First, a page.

Meander

Eventually, Brad embarks on this voyage, but he takes a lot detours and meanderings. Momus is not afraid of language, he frequently makes use of vocabulary that is difficult, and willfully obscure. He relishes it in fact. It’s a slim volume, as are all of Momus’ books, but it’s densely packed with invention, adventure, absurdity, and fun. It feels like a much larger book. It doesn’t play by any narrative rules (that I’m aware of).

Utopia

Above all, Momus’ work revolves around the concept of Utopia. He himself has moved from Britain to France to America to Germany to Japan, and back. It has made him a keen observer of social norms, how they are constructed, and how they differ from place to place. We’re often told of the impossibility of Utopia, or of the impossibility of changing the society we live in for the better. But we only have to step outside of our borders to see that even small changes can produce big results. Humans have been creating different ways of living for millennia, it’s just something we do. It’s nice to have Momus remind us of this ability.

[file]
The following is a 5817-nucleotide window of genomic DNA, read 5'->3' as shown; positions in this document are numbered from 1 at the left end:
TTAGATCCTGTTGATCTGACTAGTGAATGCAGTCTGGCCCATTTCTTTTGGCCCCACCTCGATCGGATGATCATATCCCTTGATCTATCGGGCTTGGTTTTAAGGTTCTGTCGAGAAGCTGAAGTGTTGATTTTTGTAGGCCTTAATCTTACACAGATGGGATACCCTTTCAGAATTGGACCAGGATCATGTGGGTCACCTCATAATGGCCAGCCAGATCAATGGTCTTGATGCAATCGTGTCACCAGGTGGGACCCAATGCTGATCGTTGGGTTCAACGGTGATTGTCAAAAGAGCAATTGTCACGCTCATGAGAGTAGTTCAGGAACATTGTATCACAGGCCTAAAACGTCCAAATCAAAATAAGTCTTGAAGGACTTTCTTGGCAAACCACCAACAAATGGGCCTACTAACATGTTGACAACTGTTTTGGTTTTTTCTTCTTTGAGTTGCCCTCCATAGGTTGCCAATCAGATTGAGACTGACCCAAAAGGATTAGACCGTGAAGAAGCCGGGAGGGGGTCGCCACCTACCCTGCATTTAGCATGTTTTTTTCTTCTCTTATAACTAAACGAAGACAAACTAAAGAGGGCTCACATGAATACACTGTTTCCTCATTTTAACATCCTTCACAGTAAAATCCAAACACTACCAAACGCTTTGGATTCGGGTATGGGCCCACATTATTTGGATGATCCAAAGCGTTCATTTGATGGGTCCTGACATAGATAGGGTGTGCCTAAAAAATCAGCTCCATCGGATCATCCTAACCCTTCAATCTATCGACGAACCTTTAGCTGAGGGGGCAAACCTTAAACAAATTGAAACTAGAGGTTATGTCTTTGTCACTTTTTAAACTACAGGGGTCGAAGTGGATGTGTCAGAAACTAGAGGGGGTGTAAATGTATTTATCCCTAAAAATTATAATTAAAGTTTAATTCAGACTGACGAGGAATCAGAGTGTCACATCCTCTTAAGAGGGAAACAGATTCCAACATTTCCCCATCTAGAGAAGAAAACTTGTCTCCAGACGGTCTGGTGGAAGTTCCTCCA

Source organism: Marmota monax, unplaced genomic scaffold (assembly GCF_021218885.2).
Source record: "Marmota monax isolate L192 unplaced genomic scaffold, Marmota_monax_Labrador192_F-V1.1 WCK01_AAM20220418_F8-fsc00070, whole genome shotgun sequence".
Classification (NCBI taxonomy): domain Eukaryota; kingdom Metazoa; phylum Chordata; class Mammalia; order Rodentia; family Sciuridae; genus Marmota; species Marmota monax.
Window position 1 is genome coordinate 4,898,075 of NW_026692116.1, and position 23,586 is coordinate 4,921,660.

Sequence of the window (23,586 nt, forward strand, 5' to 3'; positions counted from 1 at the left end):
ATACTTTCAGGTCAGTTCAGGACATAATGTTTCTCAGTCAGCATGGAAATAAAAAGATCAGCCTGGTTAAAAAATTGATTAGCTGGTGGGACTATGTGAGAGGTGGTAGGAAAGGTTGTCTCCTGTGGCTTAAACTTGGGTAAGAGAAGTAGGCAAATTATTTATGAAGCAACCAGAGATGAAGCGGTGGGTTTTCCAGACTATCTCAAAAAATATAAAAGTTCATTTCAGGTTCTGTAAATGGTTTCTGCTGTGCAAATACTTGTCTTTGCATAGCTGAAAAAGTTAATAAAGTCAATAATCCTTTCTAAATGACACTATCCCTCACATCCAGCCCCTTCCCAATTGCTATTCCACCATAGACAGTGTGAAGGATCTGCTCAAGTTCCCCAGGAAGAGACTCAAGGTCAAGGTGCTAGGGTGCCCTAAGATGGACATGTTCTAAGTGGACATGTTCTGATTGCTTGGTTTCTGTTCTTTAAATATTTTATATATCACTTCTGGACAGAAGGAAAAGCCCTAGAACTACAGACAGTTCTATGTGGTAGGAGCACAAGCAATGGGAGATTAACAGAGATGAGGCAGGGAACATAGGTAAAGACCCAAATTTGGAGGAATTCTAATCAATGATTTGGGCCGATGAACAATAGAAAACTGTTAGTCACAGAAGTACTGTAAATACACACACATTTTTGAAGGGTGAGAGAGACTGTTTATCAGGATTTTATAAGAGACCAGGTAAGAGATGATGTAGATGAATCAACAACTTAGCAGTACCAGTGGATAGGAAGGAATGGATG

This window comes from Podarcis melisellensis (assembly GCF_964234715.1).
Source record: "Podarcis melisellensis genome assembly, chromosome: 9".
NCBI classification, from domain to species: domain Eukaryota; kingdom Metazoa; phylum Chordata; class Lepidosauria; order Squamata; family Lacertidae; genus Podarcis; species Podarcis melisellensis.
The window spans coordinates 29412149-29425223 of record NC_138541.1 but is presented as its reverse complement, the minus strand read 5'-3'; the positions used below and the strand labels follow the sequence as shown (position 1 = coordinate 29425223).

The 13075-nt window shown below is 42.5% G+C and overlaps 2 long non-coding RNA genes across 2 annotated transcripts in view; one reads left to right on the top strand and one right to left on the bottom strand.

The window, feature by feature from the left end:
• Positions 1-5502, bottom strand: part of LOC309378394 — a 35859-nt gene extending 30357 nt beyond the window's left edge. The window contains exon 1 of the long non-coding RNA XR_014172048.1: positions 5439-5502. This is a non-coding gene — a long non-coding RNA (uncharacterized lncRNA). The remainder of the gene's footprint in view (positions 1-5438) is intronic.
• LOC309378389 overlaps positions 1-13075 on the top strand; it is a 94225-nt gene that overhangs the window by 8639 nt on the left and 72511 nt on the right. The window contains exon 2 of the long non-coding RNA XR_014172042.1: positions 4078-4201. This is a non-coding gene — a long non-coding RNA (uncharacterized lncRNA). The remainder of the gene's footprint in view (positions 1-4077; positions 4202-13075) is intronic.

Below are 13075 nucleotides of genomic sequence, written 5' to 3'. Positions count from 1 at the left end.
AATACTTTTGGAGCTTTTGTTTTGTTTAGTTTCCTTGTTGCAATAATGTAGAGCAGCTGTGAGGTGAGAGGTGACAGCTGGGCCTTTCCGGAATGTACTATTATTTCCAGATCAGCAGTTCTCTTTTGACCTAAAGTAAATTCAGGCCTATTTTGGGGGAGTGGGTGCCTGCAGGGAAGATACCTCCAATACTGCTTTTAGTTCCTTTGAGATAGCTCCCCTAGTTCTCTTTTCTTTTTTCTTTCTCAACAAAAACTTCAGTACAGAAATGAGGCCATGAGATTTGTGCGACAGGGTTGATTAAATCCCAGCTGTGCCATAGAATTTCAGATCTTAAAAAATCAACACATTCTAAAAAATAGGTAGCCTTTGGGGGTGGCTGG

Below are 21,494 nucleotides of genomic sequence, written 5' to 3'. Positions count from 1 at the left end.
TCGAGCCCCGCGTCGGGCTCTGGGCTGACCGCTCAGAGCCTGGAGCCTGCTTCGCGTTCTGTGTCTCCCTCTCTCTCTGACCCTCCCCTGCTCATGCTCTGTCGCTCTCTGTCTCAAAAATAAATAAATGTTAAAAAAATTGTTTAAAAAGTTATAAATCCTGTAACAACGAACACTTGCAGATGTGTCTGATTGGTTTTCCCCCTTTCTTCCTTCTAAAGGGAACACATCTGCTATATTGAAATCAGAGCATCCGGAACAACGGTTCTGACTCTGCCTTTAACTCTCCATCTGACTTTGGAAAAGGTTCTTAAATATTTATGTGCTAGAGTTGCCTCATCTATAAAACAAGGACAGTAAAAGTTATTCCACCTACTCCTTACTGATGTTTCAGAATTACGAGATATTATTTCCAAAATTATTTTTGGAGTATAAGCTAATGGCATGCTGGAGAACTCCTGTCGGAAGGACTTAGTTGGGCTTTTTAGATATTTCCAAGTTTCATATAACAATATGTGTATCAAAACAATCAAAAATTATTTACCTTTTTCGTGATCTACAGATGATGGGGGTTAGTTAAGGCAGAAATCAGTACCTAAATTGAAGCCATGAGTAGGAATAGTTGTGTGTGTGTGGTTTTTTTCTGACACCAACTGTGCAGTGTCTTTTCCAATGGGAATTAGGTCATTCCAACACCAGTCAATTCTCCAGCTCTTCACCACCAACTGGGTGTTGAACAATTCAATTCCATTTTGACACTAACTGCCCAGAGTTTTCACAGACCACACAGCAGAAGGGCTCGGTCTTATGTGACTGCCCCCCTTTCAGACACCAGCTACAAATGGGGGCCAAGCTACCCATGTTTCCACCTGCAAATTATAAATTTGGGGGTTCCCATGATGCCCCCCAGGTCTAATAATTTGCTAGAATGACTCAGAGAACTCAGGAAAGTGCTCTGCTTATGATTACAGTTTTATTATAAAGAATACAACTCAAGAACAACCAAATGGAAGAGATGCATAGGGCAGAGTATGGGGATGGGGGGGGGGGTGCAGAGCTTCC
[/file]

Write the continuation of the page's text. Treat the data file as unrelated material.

I hope you enjoyed this short list of my five favorite books of 2018. I will have more to say about some of these books in the future. Stay tuned!

Cartoon Dialectics Vol. 3 | Best of 2018 | Preview

cartoon dialectics vol 3

It’s difficult to hype your own work. I should know, I started a whole publishing company just to avoid hyping my own work! But, it’s very gratifying to see your own work on any best of list. When the list written by a writer you admire, well that’s even better! Cartoon Dialectics Vol. 3 makes it on the Best of 2018 list at Your Chicken Enemy. Here’s what they have to say:

Cartoon Dialectics #3 looks like a humble, unobtrusive work– it’s packaged like a zine, printed in purple, black and white with an occasional splash of yellow on somewhat thick, matte paper. But what Tom Kaczynski and Clara Jetsmark provide between its covers is powerful, invigorating stuff, connecting the dots between our society’s retromania and the rise of neo-fascism, while also acknowledging how easy it is for anyone to fall prey to the dangerous allure of nostalgia.

[…]

Bold in its aesthetic and literal simplicity and paradoxically educational and surreal, Cartoon Dialectics #3 did a far better job investigating where we are now and why in its few pages than the entirety of the New York Times this year.

Nick Hanover

A big thank you goes to The Nib for commissioning the piece in the first place. Another big thank you goes to Clara Jetsmark who bravely agreed to draw it on a very tight deadline when I ended swamped with other work.

Here’s a short few page preview of this comic for those who haven’t seen it yet:

cartoon dialectics vol 3

You can order a copy here:

Order Cartoon Dialectics Vol. 3

Science Fiction, Music, Comics. The Secret Origin of Comics Criticism.